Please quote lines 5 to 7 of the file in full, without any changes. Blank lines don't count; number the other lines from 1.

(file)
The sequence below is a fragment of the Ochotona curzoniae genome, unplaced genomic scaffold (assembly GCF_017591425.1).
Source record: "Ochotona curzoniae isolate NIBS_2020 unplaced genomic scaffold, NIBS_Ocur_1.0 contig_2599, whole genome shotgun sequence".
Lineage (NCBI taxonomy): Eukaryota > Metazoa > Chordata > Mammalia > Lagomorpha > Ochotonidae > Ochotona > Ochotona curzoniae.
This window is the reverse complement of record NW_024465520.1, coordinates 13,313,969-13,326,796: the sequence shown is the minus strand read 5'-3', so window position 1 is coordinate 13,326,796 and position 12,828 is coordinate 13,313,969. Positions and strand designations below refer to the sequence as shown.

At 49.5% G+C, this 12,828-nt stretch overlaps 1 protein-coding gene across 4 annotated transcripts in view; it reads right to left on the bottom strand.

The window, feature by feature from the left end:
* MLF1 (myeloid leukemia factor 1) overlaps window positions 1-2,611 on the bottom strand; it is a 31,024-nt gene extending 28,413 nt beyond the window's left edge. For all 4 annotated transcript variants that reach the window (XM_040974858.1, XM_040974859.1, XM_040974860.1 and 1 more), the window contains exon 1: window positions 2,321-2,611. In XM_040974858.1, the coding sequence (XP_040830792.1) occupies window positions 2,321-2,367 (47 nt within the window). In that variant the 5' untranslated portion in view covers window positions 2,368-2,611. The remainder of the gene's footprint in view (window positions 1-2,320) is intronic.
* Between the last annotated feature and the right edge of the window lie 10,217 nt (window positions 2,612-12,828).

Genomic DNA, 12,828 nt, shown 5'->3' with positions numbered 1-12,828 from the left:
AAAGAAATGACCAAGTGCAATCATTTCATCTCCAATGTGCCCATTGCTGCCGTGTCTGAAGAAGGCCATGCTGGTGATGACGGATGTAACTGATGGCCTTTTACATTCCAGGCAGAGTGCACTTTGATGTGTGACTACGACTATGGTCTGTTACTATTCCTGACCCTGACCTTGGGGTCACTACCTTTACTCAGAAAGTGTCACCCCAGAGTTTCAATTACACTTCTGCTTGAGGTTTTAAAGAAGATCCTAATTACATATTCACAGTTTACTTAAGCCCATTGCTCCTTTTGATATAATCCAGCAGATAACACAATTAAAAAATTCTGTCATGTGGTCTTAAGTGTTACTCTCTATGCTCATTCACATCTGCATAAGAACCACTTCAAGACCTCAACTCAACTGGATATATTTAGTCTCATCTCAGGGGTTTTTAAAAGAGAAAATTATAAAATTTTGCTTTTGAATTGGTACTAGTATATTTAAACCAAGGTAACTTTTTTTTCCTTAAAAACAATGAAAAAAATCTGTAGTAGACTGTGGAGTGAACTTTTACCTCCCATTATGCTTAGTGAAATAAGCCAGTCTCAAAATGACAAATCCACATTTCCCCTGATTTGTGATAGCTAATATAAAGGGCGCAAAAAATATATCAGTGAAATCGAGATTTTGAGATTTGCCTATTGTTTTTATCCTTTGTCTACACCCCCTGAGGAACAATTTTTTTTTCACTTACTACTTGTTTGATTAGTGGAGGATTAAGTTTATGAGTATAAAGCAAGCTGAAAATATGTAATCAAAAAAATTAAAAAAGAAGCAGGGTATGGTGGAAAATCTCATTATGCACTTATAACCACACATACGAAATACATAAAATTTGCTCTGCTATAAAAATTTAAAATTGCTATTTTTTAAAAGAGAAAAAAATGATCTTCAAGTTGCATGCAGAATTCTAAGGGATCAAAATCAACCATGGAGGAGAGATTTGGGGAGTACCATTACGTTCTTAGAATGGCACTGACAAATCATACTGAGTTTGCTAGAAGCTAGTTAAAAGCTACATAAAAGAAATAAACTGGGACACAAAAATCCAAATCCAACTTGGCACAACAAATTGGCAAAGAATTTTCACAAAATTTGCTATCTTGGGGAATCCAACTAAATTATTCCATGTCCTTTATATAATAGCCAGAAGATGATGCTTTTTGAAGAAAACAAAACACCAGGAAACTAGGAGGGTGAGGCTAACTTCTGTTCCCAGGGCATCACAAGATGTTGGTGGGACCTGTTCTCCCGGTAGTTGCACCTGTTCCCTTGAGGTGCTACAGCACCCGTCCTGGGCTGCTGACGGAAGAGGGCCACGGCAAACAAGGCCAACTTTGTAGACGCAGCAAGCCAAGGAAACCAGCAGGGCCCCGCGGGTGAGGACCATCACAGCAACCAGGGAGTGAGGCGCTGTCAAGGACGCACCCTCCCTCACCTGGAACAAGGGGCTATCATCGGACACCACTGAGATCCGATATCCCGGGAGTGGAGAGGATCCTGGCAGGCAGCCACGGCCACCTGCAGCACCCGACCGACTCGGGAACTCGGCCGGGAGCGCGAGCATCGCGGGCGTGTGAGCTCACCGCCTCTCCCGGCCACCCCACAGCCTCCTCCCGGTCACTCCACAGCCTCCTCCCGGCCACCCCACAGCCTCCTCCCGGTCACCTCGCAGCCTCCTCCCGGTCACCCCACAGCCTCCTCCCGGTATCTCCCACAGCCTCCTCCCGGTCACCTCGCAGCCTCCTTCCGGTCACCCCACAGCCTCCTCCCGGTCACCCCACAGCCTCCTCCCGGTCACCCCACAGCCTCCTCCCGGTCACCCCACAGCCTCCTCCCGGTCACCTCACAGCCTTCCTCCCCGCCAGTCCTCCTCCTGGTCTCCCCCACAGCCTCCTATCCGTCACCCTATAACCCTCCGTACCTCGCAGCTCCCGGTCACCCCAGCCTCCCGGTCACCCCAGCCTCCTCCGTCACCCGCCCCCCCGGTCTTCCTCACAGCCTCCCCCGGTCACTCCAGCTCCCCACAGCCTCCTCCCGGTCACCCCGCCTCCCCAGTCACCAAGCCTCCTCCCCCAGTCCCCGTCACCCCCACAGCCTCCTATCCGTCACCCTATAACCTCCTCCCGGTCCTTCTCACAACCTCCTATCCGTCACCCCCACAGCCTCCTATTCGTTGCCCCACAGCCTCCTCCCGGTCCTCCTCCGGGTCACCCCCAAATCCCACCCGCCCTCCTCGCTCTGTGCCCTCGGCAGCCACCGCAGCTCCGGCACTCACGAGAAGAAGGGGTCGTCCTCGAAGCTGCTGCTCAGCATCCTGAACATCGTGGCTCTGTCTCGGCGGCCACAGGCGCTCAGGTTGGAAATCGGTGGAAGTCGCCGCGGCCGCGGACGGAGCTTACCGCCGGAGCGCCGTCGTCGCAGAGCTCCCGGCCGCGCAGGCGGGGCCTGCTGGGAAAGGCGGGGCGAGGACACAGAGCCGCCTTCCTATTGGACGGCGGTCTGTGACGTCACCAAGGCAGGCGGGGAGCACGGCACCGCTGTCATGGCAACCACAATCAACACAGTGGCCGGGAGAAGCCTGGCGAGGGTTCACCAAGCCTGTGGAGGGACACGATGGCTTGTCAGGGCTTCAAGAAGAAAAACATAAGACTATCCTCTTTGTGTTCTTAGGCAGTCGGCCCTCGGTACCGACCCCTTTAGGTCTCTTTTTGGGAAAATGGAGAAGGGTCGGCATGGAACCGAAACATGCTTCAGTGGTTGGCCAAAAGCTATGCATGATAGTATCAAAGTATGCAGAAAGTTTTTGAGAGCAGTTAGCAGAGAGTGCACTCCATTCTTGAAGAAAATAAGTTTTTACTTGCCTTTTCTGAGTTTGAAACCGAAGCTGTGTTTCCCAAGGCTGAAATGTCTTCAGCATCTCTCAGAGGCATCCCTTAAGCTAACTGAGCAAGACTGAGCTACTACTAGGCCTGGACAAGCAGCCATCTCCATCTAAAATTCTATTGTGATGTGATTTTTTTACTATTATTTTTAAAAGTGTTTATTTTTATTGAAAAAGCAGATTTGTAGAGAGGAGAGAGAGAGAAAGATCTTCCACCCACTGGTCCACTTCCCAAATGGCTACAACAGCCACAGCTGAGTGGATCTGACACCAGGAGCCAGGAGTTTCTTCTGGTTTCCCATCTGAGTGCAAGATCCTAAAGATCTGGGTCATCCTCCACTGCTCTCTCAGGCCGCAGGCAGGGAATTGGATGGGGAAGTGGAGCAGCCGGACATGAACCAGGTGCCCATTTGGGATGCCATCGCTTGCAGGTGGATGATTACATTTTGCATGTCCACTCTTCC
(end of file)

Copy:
At 49.5% G+C, this 12,828-nt stretch overlaps 1 protein-coding gene across 4 annotated transcripts in view; it reads right to left on the bottom strand.

The window, feature by feature from the left end:
* MLF1 (myeloid leukemia factor 1) overlaps window positions 1-2,611 on the bottom strand; it is a 31,024-nt gene extending 28,413 nt beyond the window's left edge. For all 4 annotated transcript variants that reach the window (XM_040974858.1, XM_040974859.1, XM_040974860.1 and 1 more), the window contains exon 1: window positions 2,321-2,611. In XM_040974858.1, the coding sequence (XP_040830792.1) occupies window positions 2,321-2,367 (47 nt within the window). In that variant the 5' untranslated portion in view covers window positions 2,368-2,611. The remainder of the gene's footprint in view (window positions 1-2,320) is intronic.